IViR “Science Fiction & Information Law” writing competition
This is the third call for essays for the IViR Science Fiction & Information Law Essay Competition, and this time we are delighted to announce the competition in cooperation with the Digital Constitutionalist (DigiCon).
Never has the future of information law seemed more relevant than today. With the launch of ChatGPT in November 2022, we may find ourselves in one of the largest techo-societal experiments since the invention of the steam engine: what happens if companies make extremely powerful AI technology available to anyone with a computer and internet access? A plethora of different AI tools has left the research labs for good and are everywhere: in schools, at the workplace, in our kitchen appliances, in cars, in toothbrushes, and even our farm animals are AI-connected. At the same time, the companies that do everything in their power to get us AI-hooked have gone back in time and written us old-fashioned letters in which they warn us that their creations will also mean the end of humanity. They call for the law but do not want to miss out on the action, or their piece of the AI pie.
Information Law to the rescue! Whether it is defining guard rails for the large-scale automation of our lives, institutions and critical infrastructures, defining rules to prevent increasing inequailities through technology, inventing rules that must combat the generative disinformation deluge, laying down ground rules for the large-scale extraction of human knowledge and creativity to feed data-hungry Large Language Models, control the power of platforms and large technology companies, or hold our automated co-pilots accountable: The future of technology and the future of information law go hand in hand. But what does the future of information law look like? Will artificial intelligence support us in writing laws, and will universities move to teach future politicians and information law scholars and professionals the high art of prompt engineering? Is there still a role for politicians and information law scholars in the future, or will it be Oversight Boards, the CEOs of Large Tech Companies and Global Standardisation Bodies that define the values and rules we will live by? Do we need new rights to remain human in the brave new AI-assisted world? And do machines need rights to remain machines in a world, where AI increasingly operates independently?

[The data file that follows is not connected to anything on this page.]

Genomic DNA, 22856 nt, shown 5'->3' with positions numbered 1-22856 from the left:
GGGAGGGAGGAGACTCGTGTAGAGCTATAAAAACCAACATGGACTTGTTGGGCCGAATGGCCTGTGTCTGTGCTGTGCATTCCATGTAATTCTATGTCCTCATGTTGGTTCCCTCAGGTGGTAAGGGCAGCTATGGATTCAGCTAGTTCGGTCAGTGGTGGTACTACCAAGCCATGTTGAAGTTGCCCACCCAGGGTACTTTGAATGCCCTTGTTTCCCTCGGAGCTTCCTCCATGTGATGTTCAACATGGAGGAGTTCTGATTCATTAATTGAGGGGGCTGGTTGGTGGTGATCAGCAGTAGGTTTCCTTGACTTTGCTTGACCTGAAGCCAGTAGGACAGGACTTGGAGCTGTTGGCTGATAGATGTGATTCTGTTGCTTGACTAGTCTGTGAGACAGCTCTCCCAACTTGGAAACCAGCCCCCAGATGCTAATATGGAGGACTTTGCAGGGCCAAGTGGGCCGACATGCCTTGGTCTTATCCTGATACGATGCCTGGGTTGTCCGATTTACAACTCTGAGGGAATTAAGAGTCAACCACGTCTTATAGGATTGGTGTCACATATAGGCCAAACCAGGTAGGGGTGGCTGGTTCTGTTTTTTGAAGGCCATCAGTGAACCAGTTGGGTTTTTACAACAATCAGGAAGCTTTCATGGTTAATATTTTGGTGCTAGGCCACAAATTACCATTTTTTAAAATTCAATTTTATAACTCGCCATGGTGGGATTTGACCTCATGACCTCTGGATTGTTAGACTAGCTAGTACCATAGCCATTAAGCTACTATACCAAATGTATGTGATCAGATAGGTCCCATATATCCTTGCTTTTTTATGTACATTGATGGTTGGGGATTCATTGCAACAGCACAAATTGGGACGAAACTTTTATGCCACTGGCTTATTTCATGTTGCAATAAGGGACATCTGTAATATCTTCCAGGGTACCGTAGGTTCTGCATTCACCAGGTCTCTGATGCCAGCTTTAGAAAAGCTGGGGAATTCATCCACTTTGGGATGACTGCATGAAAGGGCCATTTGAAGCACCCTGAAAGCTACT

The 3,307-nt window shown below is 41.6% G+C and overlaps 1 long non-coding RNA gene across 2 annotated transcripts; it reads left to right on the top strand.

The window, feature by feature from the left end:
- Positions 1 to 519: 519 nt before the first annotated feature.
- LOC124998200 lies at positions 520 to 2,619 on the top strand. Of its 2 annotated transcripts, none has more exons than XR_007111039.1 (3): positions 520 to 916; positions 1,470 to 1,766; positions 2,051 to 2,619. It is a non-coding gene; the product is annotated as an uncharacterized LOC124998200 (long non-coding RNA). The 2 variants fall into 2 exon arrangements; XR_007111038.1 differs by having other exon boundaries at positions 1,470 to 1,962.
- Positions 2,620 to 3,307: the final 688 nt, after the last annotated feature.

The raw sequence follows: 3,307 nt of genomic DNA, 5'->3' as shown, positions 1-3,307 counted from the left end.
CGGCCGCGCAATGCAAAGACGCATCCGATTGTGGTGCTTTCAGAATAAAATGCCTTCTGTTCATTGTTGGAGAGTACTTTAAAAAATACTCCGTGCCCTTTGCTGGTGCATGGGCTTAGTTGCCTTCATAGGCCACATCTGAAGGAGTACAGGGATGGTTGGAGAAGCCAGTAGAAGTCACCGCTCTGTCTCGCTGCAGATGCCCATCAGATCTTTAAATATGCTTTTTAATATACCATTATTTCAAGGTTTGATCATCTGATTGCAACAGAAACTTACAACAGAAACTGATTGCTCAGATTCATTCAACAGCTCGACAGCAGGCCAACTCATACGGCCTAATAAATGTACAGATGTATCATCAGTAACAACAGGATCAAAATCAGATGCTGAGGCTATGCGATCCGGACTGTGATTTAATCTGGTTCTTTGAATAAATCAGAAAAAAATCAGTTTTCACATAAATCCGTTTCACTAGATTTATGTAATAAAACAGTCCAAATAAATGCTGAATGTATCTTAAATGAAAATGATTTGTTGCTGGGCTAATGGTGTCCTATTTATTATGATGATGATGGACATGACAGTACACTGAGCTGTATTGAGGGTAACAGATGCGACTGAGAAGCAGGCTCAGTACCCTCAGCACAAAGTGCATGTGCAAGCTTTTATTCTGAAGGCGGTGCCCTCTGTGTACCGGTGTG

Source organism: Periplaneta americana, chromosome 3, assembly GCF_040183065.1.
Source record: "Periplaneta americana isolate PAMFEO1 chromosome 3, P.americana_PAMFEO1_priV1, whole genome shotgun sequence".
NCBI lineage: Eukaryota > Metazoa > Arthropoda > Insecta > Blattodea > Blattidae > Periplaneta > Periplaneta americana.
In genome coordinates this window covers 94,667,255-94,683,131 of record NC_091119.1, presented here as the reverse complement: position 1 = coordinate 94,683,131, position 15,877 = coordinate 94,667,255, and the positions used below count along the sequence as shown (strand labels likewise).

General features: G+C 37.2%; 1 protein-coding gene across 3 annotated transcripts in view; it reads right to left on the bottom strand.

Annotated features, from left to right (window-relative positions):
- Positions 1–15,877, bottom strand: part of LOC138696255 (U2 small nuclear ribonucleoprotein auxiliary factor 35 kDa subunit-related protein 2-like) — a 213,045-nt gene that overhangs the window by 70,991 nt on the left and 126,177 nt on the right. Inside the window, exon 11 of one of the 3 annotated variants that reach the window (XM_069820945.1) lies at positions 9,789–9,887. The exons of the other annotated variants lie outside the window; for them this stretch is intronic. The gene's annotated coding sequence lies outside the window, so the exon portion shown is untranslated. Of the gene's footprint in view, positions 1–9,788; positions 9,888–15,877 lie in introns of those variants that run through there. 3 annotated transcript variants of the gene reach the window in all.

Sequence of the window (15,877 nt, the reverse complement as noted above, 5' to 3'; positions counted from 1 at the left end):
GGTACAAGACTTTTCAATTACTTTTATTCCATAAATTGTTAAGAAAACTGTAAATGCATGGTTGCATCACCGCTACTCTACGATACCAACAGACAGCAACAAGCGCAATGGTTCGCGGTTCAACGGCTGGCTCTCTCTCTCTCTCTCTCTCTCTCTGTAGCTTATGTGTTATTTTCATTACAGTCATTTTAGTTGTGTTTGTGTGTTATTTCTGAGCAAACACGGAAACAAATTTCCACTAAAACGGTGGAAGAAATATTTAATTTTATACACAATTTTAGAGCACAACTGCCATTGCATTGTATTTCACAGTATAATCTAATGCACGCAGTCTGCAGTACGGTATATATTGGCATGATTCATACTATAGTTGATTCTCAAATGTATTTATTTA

We welcome short stories (not longer than 6.000 words) reflecting on the future of information law and digital technologies. An independent jury will award the best essays the IViR Science Fiction & Information Law Award, and the authors will be invited to Amsterdam for a symposium and a lavish dinner. During this symposium, we will introduce essays and discuss their ideas. This will spark a lively discussion about how they can inspire our thoughts on a future society with AI, as well as any pending or future regulatory projects. Together, the short stories of the finalists will be published as a special issue in a dedicated open-access online book and on the website of DigiCon’s Science Fiction section. The winning short story will be transformed into a Virtual Gallery, bringing it to life in a three-dimensional world during the symposium. This special symposium will showcase the immersive power of science fiction, inspiring all who learned from it.
You can submit your story by sending it to Kimon Kieslich.
The deadline for submitting your story is 31.12.2023.
Yeliz Figen Döker is a Ph.D. candidate at the European University Institute, under the
supervision of Professor Nicolas Petit and Giovanni Sartor. Yeliz is working on the legal conditions and limitations for teaching self-defined ethics to AI through Experiential Learning. She is also co-founder of The Digital Constitutionalist (DigiCon) and head of Science Fiction. Apart from that, she is a PlayStation gamer and Sci-Fi
Live Long and Prosper.